The Culture and Civilization of Pakistan
The book is comprehensive and touches on every aspect of Pakistani culture covering all its provinces, literature, fine arts, historical places, theatre, film and drama, food, festivals and sports
to begin with
So little has been written about culture in Pakistan that this book by Kishwar Naheed must be counted among the very first to appear on this topic. She has been Managing Director of the National Council of Arts, Pakistan, for several years and even otherwise has been personally involved with the Arts and the artists in her professional and private life.
The book is comprehensive and touches on every aspect of Pakistani culture covering all its provinces, literature, fine arts, historical places, theatre, film and drama, food, festivals and sports. There is no aspect of culture that the book has left untouched.
As could be expected from a writer of her stature, in places it is critical of the suppression of cultural activities during the Martial Law of General Zia ul Haq. There is of course a personal touch in her treatment of her subject.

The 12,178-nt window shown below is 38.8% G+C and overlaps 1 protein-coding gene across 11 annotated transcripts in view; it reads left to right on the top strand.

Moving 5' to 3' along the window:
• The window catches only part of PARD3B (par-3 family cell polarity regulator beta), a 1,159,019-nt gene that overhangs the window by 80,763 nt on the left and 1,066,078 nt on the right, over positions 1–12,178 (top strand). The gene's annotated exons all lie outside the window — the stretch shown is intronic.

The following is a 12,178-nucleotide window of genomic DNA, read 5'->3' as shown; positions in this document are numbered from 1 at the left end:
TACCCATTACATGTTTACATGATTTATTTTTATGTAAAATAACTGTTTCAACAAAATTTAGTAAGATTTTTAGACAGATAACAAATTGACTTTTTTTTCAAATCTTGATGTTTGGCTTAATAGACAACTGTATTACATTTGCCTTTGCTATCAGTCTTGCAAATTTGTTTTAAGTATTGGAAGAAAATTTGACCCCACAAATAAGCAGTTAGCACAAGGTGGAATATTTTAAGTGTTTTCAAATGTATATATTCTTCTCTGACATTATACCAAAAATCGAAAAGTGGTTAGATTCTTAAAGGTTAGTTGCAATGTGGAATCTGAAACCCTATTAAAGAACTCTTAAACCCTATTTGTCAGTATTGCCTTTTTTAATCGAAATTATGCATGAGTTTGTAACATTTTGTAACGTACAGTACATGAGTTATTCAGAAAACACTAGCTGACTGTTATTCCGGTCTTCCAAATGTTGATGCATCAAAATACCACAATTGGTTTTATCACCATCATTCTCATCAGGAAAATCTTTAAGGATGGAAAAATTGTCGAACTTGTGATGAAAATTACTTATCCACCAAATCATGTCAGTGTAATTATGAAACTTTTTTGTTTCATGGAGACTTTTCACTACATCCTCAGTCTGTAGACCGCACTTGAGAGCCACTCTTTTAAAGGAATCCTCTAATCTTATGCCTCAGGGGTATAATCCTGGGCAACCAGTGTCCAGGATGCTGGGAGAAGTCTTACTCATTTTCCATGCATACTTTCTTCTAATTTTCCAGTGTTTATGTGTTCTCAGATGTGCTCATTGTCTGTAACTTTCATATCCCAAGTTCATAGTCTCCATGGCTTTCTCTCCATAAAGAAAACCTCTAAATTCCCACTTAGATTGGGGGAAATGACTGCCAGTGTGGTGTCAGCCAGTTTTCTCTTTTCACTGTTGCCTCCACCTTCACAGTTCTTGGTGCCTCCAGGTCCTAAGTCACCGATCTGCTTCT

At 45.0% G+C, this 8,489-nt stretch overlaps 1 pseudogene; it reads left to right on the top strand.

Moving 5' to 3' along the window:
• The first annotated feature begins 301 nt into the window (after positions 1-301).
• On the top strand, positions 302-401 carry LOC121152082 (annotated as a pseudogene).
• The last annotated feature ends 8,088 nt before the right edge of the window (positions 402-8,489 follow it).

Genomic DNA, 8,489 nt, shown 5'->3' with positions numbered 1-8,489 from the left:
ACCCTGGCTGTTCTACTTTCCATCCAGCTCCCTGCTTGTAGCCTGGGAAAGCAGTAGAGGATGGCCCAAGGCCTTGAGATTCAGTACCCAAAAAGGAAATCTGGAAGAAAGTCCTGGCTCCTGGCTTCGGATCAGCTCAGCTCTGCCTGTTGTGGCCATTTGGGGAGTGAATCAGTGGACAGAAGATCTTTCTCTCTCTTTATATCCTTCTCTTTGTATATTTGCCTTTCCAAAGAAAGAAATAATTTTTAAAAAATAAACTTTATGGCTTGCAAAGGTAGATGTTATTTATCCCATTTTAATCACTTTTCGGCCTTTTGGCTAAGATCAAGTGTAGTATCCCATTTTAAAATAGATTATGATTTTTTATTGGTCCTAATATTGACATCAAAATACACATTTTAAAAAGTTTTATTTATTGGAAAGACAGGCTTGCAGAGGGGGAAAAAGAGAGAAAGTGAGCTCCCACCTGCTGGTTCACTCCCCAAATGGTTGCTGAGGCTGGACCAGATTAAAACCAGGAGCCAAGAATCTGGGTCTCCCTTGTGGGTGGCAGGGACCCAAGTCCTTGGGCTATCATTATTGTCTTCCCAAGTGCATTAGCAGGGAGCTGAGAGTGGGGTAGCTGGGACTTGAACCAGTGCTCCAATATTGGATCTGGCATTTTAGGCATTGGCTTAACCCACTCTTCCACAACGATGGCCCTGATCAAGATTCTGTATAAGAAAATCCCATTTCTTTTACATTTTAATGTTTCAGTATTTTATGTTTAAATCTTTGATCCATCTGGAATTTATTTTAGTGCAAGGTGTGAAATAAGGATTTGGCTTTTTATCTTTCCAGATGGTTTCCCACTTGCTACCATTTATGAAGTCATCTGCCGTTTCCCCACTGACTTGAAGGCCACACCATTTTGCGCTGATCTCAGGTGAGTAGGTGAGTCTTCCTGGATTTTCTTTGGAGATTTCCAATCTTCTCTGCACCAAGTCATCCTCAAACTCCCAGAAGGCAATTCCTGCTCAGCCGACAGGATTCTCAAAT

Lab-e-Goya, published in 1968, won the prestigious Adamjee Prize for Literature. ; translations of foreign poetry; and by many works in free verse is the first collection of her peotry. She also wrote for children and for the daily newspaper Jang; published her autobiography in 1994 (it appeared the following year in India); and in 2001 saw her collected poetic work released in a 1312-page volume entitled Dasht-i-Qais Mein Laila.
Her poetry has been translated into English and Spanish and her famous poem ‘We, sinful women’ gave its title to a path-breaking anthology of contemporary Urdu feminist poetry translated and edited by Rukhsana Ahmad, published in London by The Women’s Press in 1991.
The Library of Congress has 25 works by Kishwar Naheed in its collection. She held the position of Director General of the Pakistan National Council of Arts before her retirement, edited a prestigious literary magazine called Mah-i- Nau, and founded an organization named Hawwa (Eve) whose goal is to help women without independent incomes to become financially independent through cottage industries and selling handicrafts.
|21.6 × 13.8 cm